8 In a number of European countries, political processes have
thus recently come under extreme pressure, on the one hand from
markets and international financial institutions and, on the other,
9 Faced with the collapse of their economies and, in some cases,
the risk of sovereign default, governments have implemented harsh
austerity policies, including lowering of wages and social benefits
and increasing taxes. Confronted with a sharp drop in living standards,
which have put large segments of population near or below the poverty
threshold, people in many European countries have taken to the streets
to protest, at times violently, against government policies perceived
as the diktat of the markets, and against being asked to pay the
cost of the crisis.
10 The present problems facing democracy are the accumulated
result of many years of bad governance, political short-sightedness,
and unwillingness of governments and citizens to face reality.
11 In an increasingly globalised economy focused on the financial
markets, there is a dissonance between the impact financial agents
may have on a sovereign State’s economy and the fact that their
interests may not coincide. Furthermore, the concentration of power
in the hands of globally integrated financial networks carries even
more risks for the stability of nation States and governments.
12 A sound State is not usually possible without a lively and
strong democracy. Likewise, a strong democracy needs a sound State
in order to be able to fulfil its potential and to meet the expectations
of citizens, in particular as regards social justice. To this end,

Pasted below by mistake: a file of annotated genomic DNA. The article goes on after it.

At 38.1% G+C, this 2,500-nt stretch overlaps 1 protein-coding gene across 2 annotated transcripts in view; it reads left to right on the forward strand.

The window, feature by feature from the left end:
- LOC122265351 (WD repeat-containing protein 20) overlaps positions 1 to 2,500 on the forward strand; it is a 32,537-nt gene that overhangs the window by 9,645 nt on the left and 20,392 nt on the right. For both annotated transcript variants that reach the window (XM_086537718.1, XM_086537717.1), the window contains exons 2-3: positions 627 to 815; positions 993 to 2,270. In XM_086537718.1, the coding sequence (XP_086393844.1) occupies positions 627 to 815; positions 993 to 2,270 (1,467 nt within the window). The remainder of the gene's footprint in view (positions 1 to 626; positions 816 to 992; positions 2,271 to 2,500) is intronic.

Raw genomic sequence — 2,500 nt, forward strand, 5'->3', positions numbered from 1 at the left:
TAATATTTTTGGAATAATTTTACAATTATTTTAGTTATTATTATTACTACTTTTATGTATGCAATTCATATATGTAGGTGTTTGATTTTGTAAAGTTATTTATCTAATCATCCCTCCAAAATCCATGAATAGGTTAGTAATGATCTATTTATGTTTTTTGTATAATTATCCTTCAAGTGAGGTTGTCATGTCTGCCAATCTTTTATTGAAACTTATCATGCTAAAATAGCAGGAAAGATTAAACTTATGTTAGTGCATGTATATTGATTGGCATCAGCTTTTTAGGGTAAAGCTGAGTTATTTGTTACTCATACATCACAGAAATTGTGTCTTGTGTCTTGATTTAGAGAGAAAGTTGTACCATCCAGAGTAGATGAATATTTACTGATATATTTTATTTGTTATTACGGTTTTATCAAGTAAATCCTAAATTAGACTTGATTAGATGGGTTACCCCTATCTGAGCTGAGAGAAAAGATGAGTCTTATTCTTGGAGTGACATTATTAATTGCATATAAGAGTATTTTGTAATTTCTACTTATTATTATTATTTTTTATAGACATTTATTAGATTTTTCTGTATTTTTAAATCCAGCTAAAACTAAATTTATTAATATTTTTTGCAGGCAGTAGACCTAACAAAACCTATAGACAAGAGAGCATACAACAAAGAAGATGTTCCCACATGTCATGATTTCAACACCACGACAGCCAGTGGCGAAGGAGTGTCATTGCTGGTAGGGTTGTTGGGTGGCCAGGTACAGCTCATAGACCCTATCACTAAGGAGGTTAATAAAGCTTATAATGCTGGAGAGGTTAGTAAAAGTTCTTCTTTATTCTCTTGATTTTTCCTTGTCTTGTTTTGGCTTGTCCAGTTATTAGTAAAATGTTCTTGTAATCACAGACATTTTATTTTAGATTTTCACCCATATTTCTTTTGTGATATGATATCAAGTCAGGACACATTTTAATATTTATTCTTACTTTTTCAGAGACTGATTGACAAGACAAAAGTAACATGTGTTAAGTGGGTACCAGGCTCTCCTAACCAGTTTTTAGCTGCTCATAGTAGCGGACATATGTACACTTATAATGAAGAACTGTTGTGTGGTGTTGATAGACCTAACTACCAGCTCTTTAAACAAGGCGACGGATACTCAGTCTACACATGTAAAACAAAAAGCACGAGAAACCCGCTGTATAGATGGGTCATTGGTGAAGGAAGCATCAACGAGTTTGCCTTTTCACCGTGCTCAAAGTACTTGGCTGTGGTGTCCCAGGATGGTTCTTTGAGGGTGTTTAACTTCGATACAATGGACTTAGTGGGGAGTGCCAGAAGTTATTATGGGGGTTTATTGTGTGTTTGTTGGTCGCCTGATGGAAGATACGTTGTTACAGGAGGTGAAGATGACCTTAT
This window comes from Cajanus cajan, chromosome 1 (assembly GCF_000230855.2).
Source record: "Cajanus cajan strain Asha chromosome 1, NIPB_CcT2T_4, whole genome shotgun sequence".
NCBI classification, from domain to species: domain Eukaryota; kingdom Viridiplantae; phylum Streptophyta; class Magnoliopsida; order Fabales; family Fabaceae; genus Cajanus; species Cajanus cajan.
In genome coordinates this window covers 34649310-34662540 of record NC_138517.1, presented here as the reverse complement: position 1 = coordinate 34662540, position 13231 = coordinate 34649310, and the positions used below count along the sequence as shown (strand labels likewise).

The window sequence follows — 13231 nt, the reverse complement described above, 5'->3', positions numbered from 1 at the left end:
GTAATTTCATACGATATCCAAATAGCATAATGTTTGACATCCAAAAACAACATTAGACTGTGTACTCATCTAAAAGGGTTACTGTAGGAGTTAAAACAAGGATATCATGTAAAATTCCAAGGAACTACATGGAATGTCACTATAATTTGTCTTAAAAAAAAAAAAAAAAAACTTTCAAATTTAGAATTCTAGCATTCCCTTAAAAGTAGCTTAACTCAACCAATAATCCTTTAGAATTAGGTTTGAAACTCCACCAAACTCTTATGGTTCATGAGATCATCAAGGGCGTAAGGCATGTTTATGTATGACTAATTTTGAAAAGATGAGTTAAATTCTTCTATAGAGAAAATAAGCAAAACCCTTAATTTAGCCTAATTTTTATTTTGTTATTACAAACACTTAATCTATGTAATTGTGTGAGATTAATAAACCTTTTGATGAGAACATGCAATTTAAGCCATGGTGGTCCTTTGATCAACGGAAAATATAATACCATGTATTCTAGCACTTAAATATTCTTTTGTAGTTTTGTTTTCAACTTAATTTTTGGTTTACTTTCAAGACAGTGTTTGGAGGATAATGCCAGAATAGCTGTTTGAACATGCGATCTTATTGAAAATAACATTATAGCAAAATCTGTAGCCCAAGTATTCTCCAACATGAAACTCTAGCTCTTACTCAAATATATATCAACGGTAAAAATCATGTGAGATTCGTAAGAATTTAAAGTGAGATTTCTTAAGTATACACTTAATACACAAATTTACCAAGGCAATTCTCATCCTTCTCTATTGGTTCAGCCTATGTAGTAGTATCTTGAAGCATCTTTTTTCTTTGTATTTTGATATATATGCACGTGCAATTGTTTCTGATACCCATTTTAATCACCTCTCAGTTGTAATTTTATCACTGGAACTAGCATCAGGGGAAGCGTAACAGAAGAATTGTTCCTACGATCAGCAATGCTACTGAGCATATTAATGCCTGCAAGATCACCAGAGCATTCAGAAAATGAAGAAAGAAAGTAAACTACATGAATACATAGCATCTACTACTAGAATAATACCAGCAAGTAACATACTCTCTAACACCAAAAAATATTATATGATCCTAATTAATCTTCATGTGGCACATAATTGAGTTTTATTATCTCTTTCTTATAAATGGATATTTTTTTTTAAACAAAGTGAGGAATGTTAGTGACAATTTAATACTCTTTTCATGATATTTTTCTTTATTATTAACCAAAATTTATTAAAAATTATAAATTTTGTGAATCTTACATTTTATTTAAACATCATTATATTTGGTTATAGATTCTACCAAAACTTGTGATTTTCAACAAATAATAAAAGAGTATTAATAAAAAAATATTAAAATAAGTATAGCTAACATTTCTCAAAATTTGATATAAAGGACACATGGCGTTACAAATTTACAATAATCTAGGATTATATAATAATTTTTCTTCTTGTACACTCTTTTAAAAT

all means of making a State more accountable should be considered,
including the development of close links with representative civil
society organisations, the encouragement of a fearless press, diverse
in its ownership, and the promotion of an educated citizenry.
13 After the outbreak of the crisis, States turned out to be
the last resort for saving the market economy: the complete disintegration
of the financial markets and private banks has only been prevented
as a result of State intervention by national governments, which
sharply increased sovereign debts.
14 Refinancing private companies from public budgets, and in
an opaque manner, resulted in an additional tax burden on citizens
and further eroded their trust in the fairness and efficiency of
15 In order to solve the current crisis and devise long-term
stabilisation strategies, States should regain or develop capacities
to regulate international financial markets. This should also include
the ability and political option to tax financial transactions if
there is international agreement to this end.
16 Sound States should develop strategies to reduce sovereign
debts which, at the same time, preserve economic growth and social
integration. This goal includes a State’s capacity to collect taxes
and adapt taxation levels to the current and long-term needs of
society. This also requires that tax levels are acceptable to the
majority of citizens and seen as a fair sharing of tax burdens.
17 Sound States should also be capable of developing strategies
for growth and the modernisation of society, particularly through
investments in new infrastructure and sustainable development projects,